In a way, Helbling's downfall was a sad loss for San Francisco values. Years of beneficent tolerance by garden staffers and plant aficionados led to the coddling of a thief. Indeed, if Helbling had been caught stealing art in San Mateo County, he might be facing a steep sentence. In San Francisco, however, it soon became clear that no one would throw the book at Terry Helbling. "Nobody wanted to put a guy with a 66 IQ in state prison," says Quigley, his defense attorney. "He's lost everything. He's done. That's the real punishment." Once again, Helbling took a plea deal — though, this time, he'll have four years of felony probation, as opposed to the unsupervised variety.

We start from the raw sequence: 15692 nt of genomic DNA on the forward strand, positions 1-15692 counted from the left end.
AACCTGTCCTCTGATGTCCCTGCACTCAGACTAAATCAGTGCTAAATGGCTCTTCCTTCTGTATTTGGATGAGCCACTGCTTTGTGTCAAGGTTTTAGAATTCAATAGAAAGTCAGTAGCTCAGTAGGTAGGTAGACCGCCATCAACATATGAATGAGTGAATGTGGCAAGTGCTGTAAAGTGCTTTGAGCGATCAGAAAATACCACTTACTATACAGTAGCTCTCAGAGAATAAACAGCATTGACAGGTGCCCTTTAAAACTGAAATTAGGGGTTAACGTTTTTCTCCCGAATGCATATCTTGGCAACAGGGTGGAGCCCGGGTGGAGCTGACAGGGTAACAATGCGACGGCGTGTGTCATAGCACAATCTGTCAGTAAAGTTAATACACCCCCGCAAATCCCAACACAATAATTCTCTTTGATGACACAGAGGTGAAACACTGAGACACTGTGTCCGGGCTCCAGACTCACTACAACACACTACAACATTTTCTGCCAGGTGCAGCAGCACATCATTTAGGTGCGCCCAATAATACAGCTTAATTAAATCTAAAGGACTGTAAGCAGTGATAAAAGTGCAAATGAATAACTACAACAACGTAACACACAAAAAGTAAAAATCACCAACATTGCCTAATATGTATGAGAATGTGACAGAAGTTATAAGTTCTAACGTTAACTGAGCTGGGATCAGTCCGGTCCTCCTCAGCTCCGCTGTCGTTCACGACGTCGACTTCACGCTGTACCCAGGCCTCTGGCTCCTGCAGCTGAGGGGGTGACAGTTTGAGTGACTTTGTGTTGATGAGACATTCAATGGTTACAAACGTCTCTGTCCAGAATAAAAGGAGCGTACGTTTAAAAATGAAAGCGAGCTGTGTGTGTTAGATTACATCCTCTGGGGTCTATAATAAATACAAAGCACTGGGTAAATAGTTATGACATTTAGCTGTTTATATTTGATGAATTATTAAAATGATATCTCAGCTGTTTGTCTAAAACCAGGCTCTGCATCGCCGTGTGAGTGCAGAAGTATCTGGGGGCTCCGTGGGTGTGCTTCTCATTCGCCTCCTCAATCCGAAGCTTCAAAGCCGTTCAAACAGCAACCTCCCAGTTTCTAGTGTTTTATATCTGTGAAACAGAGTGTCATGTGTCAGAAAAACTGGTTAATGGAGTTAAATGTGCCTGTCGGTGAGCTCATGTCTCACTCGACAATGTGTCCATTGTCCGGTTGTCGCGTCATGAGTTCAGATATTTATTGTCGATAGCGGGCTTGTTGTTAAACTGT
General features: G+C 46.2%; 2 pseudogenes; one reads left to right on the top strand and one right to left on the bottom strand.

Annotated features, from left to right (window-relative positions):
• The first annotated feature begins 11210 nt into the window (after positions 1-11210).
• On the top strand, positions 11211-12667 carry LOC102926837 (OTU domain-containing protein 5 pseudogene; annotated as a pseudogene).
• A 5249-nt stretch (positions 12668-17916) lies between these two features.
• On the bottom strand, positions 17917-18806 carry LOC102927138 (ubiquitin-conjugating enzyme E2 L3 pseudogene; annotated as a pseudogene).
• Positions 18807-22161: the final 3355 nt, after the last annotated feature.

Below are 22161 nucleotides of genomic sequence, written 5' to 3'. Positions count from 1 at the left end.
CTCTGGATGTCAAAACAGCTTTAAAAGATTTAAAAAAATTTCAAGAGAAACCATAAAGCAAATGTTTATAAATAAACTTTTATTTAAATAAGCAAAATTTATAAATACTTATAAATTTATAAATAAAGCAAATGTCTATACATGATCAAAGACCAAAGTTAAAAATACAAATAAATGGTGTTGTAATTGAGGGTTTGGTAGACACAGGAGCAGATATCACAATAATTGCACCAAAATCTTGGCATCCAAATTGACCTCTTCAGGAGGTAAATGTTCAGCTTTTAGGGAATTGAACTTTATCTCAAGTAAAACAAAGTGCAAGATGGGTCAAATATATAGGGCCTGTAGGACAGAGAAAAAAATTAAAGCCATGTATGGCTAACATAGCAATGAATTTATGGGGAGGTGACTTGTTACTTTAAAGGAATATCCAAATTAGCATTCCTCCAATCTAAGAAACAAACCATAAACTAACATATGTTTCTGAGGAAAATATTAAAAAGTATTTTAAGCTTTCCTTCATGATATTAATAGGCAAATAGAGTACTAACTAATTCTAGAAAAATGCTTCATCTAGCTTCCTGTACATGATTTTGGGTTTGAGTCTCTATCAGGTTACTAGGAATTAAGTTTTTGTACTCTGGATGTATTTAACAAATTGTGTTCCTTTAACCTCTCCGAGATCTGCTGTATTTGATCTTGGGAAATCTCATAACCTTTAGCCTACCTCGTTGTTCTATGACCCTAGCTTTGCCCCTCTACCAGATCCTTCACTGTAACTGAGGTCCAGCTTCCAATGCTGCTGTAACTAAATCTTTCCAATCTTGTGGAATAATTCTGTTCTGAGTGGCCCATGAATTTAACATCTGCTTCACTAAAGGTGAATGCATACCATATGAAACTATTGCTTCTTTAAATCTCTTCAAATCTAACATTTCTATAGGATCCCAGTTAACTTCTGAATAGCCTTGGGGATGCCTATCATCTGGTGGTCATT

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8 comments
guest
guest

Im interested in seeing a closer look of the blue auto pic he stole.I knew his brother Ingemar ~ ~Very Well~~ who actually had a 1956 Chevy.Because I know of the family I find it interesting some of the art had common simularities with his life & family members.Im wondering if his choices in the art he stole were chosen subcontiously to surround himself with familuraritie.He would make a great casestudy! I know Ingemar made a great casestudy for me.I could spend hours watching his bazzar behavior patterns.Never quiet figured him out but would suspect Borderline Personality Disorder.Ingemar was a collector of other peoples items also.~Prior to discovering he was stalking me when we weren't together, I found leaving the top down on my corvet was an open invitation for him to claim my personal items as his own and then display them in his locked china hutch in his room.~ quite strange ~ I really know how to pick um ! lol

Eurosnbaht
Eurosnbaht